So, that’s five things that you can do to begin to hone in on your bliss. We want to create awareness, space and receptivity to possibility in the mind. This is a slow process, but very rewarding and will ultimately help you approach your happiness more quickly than elimination does.
It can be difficult to meditate without guidance, so I want to show you a tool that I use. Headspace is an app that can be downloaded for Iphone and some other platforms, which provides a huge number of meditation courses which are short or long, and can be done anywhere. To get the full package, there is a fee, but it is small and I find the value of the app far outweighs the cost. I am in no way paid to endorse this product, I just think it’s a great app and want to share it with everyone.
Happy bliss hunting!
Please follow this blog for future posts searching for greater well-being and happiness,
Earlier, I had ripped through a vortex of pandemic news after drinking three coffees today, my hard limit. I was anxious. So, as I often do when I am highly strung, I meditated.
I meditated for a very long time.
I came to appreciate things that I have not verbalised and perhaps forgotten, but I wish to express them now.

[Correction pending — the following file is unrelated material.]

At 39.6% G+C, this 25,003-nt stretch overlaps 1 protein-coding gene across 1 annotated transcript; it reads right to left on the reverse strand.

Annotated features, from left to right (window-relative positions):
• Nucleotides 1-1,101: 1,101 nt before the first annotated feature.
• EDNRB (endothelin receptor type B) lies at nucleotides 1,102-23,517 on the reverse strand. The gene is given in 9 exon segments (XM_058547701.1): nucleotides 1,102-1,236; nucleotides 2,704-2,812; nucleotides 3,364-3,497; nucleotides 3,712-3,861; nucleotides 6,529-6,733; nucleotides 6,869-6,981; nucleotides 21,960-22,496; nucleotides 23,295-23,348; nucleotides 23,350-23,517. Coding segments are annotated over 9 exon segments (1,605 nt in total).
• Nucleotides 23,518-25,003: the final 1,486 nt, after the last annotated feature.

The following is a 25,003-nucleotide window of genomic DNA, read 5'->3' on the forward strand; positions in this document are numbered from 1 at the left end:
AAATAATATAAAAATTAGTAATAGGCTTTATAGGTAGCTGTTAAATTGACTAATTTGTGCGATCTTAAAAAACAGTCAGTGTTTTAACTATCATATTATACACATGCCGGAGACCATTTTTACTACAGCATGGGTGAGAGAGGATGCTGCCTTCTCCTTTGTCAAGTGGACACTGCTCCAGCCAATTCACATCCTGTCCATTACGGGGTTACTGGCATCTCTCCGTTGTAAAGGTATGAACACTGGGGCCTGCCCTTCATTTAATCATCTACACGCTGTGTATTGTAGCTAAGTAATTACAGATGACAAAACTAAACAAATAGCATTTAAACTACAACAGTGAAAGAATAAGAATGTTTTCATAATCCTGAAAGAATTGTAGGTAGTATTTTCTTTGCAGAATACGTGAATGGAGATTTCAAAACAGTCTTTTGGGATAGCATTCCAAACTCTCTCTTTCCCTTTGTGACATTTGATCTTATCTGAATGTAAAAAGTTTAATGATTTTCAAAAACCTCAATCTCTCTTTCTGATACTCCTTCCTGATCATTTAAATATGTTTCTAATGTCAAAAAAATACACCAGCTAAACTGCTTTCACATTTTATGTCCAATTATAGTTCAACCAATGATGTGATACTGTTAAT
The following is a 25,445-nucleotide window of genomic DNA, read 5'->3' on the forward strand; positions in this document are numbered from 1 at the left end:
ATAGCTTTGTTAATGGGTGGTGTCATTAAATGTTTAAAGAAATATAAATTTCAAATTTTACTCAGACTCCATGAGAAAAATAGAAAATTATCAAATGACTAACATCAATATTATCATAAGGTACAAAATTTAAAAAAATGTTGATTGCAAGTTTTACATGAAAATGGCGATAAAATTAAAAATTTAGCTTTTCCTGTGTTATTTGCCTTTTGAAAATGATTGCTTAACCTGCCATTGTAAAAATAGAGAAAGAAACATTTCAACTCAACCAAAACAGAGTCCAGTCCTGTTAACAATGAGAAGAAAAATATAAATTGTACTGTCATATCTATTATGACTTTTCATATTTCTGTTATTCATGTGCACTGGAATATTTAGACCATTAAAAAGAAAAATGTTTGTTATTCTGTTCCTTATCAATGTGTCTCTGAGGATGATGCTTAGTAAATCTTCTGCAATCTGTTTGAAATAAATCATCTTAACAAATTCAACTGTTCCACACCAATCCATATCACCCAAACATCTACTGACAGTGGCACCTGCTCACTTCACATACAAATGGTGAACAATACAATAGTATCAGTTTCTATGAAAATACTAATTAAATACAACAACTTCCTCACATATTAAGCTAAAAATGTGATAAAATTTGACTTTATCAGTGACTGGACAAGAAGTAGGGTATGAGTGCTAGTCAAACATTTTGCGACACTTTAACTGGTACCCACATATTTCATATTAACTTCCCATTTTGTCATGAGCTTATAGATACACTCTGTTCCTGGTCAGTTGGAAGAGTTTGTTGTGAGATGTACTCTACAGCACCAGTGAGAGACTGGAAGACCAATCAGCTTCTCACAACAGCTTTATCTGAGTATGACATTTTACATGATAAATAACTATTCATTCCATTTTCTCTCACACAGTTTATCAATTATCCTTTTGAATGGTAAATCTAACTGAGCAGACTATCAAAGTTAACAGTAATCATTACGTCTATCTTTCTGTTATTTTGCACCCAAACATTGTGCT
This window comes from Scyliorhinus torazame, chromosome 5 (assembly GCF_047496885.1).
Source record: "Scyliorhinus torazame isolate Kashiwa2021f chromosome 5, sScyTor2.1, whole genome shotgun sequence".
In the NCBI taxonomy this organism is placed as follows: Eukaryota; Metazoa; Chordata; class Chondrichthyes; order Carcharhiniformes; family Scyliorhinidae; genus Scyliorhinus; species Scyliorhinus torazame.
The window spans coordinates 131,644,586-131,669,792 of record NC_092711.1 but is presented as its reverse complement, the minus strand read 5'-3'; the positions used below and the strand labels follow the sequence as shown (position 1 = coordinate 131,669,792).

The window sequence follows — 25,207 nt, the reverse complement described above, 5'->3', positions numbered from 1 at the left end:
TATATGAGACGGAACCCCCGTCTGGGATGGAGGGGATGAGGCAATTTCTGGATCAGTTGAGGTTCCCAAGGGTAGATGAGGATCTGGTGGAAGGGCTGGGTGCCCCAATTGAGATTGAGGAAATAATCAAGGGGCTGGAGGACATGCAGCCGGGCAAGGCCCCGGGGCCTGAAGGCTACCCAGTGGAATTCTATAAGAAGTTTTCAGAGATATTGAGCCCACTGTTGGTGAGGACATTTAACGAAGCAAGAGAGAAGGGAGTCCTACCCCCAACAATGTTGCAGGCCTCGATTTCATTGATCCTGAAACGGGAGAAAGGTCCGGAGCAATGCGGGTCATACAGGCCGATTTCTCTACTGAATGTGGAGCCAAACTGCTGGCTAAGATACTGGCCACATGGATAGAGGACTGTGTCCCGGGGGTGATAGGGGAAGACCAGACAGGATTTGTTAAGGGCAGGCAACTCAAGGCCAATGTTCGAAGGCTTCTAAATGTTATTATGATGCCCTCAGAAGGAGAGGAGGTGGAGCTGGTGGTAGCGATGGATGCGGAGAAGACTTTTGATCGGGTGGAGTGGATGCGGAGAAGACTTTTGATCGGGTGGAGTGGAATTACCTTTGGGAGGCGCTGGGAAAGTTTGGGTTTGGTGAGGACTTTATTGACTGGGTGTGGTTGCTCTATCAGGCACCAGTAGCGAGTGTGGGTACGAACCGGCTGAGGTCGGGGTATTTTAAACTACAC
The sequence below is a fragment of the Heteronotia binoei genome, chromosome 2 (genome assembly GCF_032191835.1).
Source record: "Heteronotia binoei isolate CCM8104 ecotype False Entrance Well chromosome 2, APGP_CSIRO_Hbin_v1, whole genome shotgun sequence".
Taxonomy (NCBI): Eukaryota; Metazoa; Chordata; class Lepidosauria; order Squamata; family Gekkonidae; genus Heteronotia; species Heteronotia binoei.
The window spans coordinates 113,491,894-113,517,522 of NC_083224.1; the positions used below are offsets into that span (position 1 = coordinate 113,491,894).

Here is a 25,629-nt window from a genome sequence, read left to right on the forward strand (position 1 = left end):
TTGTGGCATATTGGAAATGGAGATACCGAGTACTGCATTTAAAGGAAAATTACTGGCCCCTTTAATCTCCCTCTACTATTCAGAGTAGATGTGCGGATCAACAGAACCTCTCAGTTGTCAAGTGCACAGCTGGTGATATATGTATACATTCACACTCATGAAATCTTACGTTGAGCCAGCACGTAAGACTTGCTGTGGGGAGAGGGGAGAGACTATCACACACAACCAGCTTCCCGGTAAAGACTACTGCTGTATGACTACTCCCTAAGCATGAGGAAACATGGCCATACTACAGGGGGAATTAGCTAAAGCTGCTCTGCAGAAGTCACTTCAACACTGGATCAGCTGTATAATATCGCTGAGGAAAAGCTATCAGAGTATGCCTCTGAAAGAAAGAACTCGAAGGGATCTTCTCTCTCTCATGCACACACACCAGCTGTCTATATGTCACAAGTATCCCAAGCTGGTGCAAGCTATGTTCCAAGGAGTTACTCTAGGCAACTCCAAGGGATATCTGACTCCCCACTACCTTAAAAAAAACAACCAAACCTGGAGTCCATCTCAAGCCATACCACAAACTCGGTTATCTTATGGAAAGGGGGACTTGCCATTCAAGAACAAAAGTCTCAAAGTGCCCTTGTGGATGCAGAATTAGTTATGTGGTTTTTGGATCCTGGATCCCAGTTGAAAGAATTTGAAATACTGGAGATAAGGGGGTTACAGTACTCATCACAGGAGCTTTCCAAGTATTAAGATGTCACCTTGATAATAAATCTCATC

I am so grateful to be alive. To breathe and to enjoy all the sensory experiences life has to offer. I am grateful for my friends, for the laughter and silliness we share every day. I am grateful for my freedom. Not in the sense that I am free to come and go as I please (a circumstantial freedom and one greatly tested in these times), but in that I have my room, with all my things that I love and keep. I am grateful for my job which keeps me fed and clothed and tempers a routine. I am grateful that I can observe change and accept it, rather than fight it.
Who knows how long we have on this planet, but I intend to make everything of the little time each of us spend here, a twinkle in time and space such as we each are.
I am grateful that I am pursuing what I love and working on becoming who I always knew I was, but lacked the confidence and conviction to fully appreciate (apathy, it seems, is quite a childish state). Every day, my confidence in my abilities, my values and my direction in life grow exponentially.